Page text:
Glory cherry earns kudos

Dan Wheat/Capital Press Gordon Goodwin checks the Glory cherries in his Stemilt Hill orchard near Wenatchee, Wash., on Aug. 11, a few days before first commercial harvest. Retailers in Baton Rouge, La., and San Francisco liked it.

Louisiana, San Francisco retailers give the new variety good reviews

By DAN WHEAT

Capital Press

WENATCHEE, Wash. -- One retailer basically said the new Glory cherry lived up to its name. Another and a wholesaler said it was good but not overwhelming.

That's the feedback Steve Castleman, salesman for Columbia Marketing International of Wenatchee, said he received on the first commercial sales of a cherry discovered eight years ago by grower and church pastor Gordon Goodwin on Wenatchee's Stemilt Hill.

Locals say the hill produces the best cherries in the world.

An Aug. 16 picking resulted in 180, 20-pound boxes of Glory sold into San Francisco at $40 a box. Another 70 boxes went to Baton Rouge, La., and a few boxes were held in Columbia Fruit Packers' Wenatchee warehouse at 32 degrees to test storability.

On Aug. 23, one week after picking, it "was still firm, a little soft texture in eating. Not rock hard like some Skeena or Sweetheart, but still good crunch and no deterioration," Castleman said.

"Associated Grocers in Baton Rouge gave rave reviews on it," Castleman said. "The said the cherry looks very nice, has fresh green stems, minimal pitting and actually was some of the nicest of the season."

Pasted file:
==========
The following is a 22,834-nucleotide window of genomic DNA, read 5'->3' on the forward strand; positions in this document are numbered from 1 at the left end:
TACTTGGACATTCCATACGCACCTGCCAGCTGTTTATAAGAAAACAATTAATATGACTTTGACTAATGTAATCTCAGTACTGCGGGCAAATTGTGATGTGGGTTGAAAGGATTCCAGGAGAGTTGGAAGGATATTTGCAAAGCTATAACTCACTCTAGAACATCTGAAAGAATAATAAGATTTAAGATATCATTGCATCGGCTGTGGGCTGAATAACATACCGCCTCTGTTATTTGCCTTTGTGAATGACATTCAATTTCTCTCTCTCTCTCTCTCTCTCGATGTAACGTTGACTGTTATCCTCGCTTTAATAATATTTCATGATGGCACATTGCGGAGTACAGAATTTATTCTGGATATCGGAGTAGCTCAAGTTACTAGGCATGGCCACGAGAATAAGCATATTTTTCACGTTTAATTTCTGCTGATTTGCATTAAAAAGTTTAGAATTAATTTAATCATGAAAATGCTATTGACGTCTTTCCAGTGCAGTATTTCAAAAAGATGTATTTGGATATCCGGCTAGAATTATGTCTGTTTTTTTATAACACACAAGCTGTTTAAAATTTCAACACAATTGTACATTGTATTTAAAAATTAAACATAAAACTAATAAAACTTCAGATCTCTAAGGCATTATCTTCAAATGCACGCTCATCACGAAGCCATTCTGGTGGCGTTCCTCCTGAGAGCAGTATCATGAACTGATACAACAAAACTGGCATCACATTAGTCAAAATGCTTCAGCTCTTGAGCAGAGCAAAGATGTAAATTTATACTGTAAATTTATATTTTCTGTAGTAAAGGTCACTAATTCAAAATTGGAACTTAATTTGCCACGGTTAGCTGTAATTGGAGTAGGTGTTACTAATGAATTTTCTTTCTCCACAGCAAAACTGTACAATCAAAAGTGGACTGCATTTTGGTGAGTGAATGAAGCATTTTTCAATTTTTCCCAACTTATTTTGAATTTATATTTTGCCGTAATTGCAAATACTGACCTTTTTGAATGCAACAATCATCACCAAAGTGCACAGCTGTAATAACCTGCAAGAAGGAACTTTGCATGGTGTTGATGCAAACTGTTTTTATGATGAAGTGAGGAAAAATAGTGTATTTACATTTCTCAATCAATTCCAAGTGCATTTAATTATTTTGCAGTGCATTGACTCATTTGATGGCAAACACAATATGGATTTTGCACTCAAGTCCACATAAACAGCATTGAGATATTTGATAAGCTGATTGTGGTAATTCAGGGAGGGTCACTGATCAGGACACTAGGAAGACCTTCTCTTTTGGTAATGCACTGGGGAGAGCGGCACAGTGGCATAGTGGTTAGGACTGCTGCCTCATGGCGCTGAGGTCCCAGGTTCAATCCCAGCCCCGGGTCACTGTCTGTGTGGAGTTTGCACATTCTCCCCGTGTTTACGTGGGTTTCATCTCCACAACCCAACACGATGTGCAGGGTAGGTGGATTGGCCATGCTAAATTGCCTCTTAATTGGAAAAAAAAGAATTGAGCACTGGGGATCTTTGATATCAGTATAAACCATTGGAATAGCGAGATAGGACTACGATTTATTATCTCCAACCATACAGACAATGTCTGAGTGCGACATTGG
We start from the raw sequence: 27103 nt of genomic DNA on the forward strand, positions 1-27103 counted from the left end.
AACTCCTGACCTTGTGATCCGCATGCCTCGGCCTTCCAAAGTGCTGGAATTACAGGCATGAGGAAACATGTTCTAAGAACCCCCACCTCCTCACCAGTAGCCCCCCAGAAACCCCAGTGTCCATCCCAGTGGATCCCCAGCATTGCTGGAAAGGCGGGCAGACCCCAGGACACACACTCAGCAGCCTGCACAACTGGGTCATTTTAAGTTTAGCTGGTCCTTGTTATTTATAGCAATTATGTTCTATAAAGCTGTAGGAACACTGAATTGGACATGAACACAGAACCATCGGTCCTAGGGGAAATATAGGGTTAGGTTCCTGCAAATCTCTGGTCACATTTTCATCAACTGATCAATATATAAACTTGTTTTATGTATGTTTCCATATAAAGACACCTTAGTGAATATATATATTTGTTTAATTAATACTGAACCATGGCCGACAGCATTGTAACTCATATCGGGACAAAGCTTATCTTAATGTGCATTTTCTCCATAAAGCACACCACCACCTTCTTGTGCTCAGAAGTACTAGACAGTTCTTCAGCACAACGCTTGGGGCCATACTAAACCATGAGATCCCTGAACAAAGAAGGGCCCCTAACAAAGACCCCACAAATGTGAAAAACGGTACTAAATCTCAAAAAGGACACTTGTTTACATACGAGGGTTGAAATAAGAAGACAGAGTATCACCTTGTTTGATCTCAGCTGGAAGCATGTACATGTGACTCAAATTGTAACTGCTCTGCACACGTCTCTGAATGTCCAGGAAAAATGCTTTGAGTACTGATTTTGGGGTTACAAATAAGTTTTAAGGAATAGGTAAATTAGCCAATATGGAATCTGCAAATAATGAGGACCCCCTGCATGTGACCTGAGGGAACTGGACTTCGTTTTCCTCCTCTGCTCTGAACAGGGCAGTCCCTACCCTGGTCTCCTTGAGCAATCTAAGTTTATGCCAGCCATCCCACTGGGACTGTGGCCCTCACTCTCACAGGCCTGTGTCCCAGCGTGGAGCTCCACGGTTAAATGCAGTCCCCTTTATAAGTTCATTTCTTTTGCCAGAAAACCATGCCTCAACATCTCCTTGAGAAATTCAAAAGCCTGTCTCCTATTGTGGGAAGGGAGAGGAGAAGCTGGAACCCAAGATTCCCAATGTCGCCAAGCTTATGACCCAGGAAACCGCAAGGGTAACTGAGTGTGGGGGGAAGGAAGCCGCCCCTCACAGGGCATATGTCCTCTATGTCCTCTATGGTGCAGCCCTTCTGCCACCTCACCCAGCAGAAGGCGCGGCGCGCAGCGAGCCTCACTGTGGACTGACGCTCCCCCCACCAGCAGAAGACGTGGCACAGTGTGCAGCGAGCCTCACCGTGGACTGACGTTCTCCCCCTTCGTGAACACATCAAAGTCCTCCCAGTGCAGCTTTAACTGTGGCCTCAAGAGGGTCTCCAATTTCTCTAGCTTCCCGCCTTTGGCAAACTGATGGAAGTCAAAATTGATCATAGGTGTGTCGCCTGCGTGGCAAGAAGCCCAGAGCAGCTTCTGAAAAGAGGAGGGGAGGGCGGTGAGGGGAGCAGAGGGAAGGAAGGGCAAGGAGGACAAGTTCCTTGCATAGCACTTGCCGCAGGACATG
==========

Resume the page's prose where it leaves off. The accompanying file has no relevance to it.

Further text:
A San Francisco retailer said Glory was similar in taste to Sweetheart, wasn't as firm and "not a game a changer, not overwhelming in taste. Good but not unique," Castleman said.

A San Francisco wholesaler compared it favorably in appearance and shape to Sweetheart, but "said it had a soft mouth feel," meaning lighter in density than most varieties, firmness not as good as their perception of a Bing, Castleman said.

Internal texture or firmness might be the only detractor, but Glory wasn't hydro cooled, Castleman noted. Hydro cooling would have increased firmness. Columbia Fruit Packers' hydro cooler had been shut down for the season.

"It is late and it is big. Those are two very nice attributes," Castleman said.

It has great potential domestically but without hydro cooling exporting is questionable, he said.

During packing, Glory averaged 308 in pressure or firmness without hydro cooling, with 270 and better qualifying for export, said Pete Van Well, president of Van Well Nursery of East Wenatchee. The nursery is applying for a patent on Glory and plans to sell trees next spring.

"We know we have a good cherry. It may not be the best or it may be a super cherry," Van Well said. "We need to get it out in the industry and have it grown in different locations and elevations. It will take eight or nine or 10 years to know what we have."

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